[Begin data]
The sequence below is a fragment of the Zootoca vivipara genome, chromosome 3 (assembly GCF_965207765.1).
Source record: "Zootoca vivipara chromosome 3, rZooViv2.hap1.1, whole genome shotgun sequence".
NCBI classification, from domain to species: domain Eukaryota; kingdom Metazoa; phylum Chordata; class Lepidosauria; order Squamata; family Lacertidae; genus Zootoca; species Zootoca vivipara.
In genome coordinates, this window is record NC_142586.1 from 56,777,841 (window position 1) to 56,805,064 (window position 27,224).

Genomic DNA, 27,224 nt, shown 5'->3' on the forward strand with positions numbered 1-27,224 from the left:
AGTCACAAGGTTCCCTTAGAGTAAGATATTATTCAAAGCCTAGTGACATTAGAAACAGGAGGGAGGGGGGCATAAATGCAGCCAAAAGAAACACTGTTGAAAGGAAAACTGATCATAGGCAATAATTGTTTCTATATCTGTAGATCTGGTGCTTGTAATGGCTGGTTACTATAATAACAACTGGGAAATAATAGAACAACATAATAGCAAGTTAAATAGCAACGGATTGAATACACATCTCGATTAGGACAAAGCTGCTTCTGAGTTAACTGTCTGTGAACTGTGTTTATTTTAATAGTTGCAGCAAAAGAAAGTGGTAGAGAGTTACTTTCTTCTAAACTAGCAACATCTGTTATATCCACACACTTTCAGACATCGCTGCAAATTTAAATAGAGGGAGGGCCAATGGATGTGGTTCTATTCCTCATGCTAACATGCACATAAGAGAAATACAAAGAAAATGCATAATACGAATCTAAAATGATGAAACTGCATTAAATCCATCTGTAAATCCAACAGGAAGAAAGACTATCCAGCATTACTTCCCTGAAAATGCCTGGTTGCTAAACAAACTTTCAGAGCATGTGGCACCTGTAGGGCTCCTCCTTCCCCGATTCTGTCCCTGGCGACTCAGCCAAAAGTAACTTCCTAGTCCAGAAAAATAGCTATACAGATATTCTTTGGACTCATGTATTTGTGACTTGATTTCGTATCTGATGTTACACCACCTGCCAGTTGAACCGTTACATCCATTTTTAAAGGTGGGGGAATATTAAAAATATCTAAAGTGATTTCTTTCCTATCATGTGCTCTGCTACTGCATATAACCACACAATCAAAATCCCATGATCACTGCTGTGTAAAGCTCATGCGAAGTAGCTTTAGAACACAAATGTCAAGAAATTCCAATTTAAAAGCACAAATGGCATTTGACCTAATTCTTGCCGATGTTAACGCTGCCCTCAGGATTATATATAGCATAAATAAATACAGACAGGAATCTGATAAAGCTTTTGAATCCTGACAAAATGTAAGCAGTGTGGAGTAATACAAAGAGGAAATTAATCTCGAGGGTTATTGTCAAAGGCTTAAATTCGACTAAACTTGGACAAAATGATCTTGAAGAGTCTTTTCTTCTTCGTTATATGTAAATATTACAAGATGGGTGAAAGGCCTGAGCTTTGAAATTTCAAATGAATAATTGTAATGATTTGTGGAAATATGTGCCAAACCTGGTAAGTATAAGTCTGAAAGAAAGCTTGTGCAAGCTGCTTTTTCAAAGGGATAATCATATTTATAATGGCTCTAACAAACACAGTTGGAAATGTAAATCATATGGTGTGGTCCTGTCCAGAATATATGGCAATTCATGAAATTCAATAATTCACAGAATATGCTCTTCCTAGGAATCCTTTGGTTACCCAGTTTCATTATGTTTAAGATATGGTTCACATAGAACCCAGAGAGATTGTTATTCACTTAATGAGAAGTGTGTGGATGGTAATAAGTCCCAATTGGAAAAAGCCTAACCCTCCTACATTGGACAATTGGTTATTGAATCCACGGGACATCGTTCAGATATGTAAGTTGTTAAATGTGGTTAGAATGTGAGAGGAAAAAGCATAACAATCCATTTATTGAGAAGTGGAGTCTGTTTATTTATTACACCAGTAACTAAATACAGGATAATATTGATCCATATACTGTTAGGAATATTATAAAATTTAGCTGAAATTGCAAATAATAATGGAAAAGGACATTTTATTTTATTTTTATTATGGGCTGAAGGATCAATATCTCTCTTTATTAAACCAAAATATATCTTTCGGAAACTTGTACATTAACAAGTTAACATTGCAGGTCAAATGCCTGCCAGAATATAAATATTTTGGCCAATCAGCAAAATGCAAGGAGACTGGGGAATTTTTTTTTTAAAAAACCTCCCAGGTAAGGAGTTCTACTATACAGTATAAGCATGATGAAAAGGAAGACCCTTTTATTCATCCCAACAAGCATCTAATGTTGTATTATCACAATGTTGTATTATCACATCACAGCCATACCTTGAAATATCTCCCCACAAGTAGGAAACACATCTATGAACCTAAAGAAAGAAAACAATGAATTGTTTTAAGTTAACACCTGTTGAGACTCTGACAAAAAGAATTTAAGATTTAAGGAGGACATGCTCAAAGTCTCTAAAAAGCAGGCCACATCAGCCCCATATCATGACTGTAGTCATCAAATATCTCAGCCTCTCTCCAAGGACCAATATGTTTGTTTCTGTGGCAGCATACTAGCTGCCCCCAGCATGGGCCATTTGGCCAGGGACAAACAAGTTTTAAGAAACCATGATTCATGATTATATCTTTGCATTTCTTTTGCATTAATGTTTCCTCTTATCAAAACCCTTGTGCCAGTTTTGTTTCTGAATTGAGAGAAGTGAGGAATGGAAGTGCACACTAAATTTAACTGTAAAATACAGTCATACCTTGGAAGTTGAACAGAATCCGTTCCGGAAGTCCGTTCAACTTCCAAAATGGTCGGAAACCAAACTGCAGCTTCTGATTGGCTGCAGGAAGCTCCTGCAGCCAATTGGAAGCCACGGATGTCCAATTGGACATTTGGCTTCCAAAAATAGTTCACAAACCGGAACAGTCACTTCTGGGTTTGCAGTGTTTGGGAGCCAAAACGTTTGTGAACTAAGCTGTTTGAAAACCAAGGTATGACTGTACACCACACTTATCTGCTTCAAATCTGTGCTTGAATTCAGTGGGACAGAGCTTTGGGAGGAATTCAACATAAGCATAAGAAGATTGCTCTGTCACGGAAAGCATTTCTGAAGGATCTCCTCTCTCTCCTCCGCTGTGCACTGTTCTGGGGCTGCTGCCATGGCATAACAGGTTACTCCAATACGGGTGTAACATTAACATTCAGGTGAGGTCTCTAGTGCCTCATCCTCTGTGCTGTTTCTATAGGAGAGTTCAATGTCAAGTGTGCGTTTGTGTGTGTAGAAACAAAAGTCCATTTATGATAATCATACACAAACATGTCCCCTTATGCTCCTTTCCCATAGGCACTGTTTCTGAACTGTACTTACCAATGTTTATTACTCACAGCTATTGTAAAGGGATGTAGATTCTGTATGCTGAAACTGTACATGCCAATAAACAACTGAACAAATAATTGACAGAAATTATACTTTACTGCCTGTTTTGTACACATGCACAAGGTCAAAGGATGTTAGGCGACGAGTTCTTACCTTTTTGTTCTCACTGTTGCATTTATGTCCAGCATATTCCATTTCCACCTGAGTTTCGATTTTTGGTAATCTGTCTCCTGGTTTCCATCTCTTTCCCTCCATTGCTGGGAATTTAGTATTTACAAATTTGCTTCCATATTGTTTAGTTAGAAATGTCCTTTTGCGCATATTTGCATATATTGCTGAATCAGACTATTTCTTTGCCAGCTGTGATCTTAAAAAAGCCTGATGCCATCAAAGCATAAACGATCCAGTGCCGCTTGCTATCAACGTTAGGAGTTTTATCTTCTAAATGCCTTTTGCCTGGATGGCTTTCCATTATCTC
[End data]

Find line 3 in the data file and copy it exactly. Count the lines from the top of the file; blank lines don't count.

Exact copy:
NCBI classification, from domain to species: domain Eukaryota; kingdom Metazoa; phylum Chordata; class Lepidosauria; order Squamata; family Lacertidae; genus Zootoca; species Zootoca vivipara.